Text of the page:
Regional Collaboration Project on Crop Biodiversity Launched in Malaysia

Jun 28, 2024

The "Promoting Crop Biodiversity through Innovative Space Applications (CropBio)" project was officially launched in Bintulu, Malaysia on June 5-6, 2024. This project was initiated by the Aerospace Information Research Institute of the Chinese Academy of Sciences (AIRCAS) and the United Nations Economic and Social Commission for Asia and the Pacific (ESCAP). 

The project aims to enhance the availability and accessibility of crop biodiversity data in selected subnational locations in China, Indonesia, Malaysia and the Philippines by building geospatial crop databases and conducting a crop diversity assessment that could become a model for conducting future assessments in other locations. Universiti Putra Malaysia (UPM) served as the local host for the CropBio project inception meeting. The successful CropBio project inception meeting marks a significant step forward in regional agricultural collaboration. 

The conference saw the participation of over 20 representatives from various countries, including government departments, research institutions, and universities from the United Nations, China, Indonesia, Malaysia and the Philippines. Notable attendees included WANG Keran, Chief of the Space Applications Section at UNESCAP; researchers WU Bingfang and ZENG Yuan from the CropWatch team at AIRCAS; Shahrul Razid Sarbini, Head of UPM Bintulu Campus; Syeed Saifulazry Osman Al Edrus, Director of the Borneo Ecological Research Institute in Malaysia; Nathaniel R. Alibuyog, Vice President of Mariano Marcos State University in the Philippines; and Syahrul Kurniawan, Head of Department at Universitas Brawijaya in Indonesia.

The initiation of the project is a follow-up to the discussions held at the Regional Forum on Geospatial Information Applications for Resilient Agriculture in South-East Asia held in Kunming, China and online from 30 November to 1 December 2023. Promoting crop diversity, defined as a subset of biodiversity that contributes in one way or another to food security, environmental sustainability, and human health, could help build the resilience of food systems to multiple challenges, including climate change, extreme weather events, land and water constraints, biodiversity loss, soil degradation, and other related issues. It is expected that enhanced capacity to monitor and assess the state of crop biodiversity will help countries in making progress towards SDG 2.4 and targets 10 and 20 of the post-2020 Kunming-Montreal Global Biodiversity Framework. The CropBio project inception meeting signifies the transition from CropBio concept to practical implementation.

During the opening ceremony, WANG Keran praised the CropWatch team's achievements in global agricultural remote sensing monitoring and emphasized the importance of regional cooperation. He highlighted that the project will strengthen the capacities of pilot countries, providing technical support and policy advocacy to enhance agricultural resilience and technological advancement in Southeast Asia. The methodologies, lessons learned, and tools developed from this project will be disseminated across Asia-Pacific through ESCAP platforms to encourage replication, as part of the implementation of the Asia-Pacific Plan of Action on Space Applications for Sustainable Development (2018-2030) .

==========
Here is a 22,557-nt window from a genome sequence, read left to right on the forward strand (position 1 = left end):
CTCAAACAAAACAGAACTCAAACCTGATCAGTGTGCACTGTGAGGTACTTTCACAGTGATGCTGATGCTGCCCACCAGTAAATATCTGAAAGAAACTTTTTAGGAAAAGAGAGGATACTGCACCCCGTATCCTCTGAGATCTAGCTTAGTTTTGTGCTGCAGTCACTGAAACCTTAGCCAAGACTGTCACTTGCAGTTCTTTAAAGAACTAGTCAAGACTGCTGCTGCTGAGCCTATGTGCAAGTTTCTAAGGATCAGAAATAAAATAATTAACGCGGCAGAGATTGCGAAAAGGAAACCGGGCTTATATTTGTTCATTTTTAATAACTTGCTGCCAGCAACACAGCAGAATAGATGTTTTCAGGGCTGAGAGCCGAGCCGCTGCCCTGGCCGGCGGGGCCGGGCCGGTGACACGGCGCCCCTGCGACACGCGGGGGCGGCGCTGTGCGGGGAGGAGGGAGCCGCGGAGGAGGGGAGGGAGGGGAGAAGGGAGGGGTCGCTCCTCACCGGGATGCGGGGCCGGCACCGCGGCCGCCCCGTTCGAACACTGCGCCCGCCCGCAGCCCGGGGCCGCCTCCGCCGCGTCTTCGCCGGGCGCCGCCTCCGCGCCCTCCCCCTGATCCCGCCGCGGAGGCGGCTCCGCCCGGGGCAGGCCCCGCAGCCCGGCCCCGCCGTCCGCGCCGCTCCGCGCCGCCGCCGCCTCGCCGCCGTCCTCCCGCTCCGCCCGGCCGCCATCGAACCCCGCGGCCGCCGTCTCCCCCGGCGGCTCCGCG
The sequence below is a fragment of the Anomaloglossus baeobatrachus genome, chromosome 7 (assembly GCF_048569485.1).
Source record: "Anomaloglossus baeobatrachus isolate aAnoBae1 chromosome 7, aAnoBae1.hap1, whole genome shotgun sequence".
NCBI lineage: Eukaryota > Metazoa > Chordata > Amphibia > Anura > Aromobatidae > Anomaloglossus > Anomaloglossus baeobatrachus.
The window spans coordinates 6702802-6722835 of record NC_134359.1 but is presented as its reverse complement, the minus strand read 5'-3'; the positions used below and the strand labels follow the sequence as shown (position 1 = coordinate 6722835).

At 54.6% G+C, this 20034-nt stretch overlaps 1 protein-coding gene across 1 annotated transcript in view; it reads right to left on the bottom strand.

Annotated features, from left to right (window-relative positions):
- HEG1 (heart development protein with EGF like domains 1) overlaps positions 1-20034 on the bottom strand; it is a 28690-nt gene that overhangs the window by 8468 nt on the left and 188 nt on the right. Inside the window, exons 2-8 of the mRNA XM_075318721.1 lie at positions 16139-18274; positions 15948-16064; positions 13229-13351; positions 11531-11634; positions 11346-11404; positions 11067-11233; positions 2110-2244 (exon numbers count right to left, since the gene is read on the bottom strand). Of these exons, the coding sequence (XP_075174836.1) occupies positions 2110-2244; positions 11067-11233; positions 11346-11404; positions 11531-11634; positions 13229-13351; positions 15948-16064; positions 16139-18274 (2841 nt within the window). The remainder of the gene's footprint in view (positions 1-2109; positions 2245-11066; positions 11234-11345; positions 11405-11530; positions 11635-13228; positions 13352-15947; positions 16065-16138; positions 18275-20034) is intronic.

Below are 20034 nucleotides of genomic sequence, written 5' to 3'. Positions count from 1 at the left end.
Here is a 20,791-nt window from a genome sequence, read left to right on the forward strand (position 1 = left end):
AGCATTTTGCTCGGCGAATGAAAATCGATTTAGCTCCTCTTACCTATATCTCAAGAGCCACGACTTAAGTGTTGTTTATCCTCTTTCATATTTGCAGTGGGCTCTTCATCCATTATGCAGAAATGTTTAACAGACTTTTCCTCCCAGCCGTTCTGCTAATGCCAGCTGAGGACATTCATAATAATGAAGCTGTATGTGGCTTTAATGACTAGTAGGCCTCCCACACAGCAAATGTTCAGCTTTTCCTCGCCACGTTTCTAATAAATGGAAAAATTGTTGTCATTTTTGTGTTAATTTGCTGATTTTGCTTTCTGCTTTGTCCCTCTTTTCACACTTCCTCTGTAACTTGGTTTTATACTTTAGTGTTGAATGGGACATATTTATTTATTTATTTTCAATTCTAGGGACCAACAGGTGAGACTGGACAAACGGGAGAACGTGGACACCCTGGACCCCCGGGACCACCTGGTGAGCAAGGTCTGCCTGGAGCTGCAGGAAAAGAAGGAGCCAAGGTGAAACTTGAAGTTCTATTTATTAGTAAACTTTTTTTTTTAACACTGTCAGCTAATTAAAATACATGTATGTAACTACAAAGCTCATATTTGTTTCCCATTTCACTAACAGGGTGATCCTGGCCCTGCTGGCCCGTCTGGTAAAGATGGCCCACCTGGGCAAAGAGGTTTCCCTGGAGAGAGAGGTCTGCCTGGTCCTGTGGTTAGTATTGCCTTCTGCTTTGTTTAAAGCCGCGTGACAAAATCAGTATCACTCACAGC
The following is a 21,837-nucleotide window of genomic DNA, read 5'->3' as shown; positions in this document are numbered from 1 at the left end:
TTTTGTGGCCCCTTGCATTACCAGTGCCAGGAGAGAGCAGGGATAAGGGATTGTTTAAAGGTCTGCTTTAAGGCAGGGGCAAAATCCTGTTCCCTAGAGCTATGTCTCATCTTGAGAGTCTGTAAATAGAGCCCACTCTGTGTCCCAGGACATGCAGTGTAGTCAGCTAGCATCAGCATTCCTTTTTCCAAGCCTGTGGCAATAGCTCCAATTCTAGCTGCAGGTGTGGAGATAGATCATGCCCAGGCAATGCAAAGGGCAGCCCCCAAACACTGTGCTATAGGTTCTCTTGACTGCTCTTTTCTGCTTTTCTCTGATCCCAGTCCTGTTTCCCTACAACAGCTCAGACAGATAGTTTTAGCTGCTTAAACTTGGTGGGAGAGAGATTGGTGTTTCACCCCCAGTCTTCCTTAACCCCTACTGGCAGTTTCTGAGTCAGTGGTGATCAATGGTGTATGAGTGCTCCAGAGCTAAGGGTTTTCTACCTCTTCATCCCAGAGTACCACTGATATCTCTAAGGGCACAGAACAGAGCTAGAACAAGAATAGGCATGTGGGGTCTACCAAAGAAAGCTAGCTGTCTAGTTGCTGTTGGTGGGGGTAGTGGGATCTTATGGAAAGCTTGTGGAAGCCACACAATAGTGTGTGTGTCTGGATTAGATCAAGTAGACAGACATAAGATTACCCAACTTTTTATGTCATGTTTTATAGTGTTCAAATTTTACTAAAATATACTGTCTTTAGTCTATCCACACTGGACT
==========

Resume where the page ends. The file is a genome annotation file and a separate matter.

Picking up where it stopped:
Shahrul Razid Sarbini expressed congratulations on the project's launch, affirming UPM's commitment to actively participate in crop diversity assessments and support sustainable development goals.

Professor WU Bingfang delivered a keynote address on the role of crop diversity in achieving the goal of zero hunger, discussing the trends and issues in large-scale, intensive agriculture. He outlined the significance of crop diversity in ensuring stable production, reducing inputs, and improving agricultural ecosystem health. Wu emphasized the urgent need for utilizing geospatial information to monitor crop diversity across various scales and its relationship with human health, yield stability, ecosystem resilience, and local livelihoods.

Kareff May Rafisura presented an overview of the CropBio project, including its organization, participating teams, expected outcomes, and key milestones. The project aims to fill gaps in zero hunger monitoring through a three-year collaborative research effort, providing models for achieving sustainable development and biodiversity goals.

The conference included detailed discussions on research site standards to ensure data comparability across countries. Prof. ZENG Yuan introduced the project's background, objectives, and implementation plan, stressing the importance of multi-country joint research and comparative analysis to reveal the significance of crop diversity in production, environment, nutrition, and health. Dr. ZHENG Zhaoju shared insights from crop diversity research experiments conducted in Yunnan, China, detailing site selection, ground surveys, data acquisition, estimation methods, and future research plans. Associate researcher ZENG Hongwei and Dr. XU Cong provided training on CropWatch's GVG software for crop type surveys and FieldWatch for crop yield surveys.

Participants also reviewed and refined the proposed research demonstration areas in Malaysia, the Philippines, and Indonesia, ensuring the rationality, monitoring content, and research plans for these sites. The delegates conducted field visits to Malaysian research areas, observing crop type and yield ground surveys.

The next CropBio meeting is scheduled to take place in Yunnan, China, focusing on field demonstration of project methodology and joint field survey, advancing crop diversity monitoring in the four selected subnational locations in China, Indonesia, Malaysia and the Philippines.

A group photo of the launching ceremony. 

Field investigation.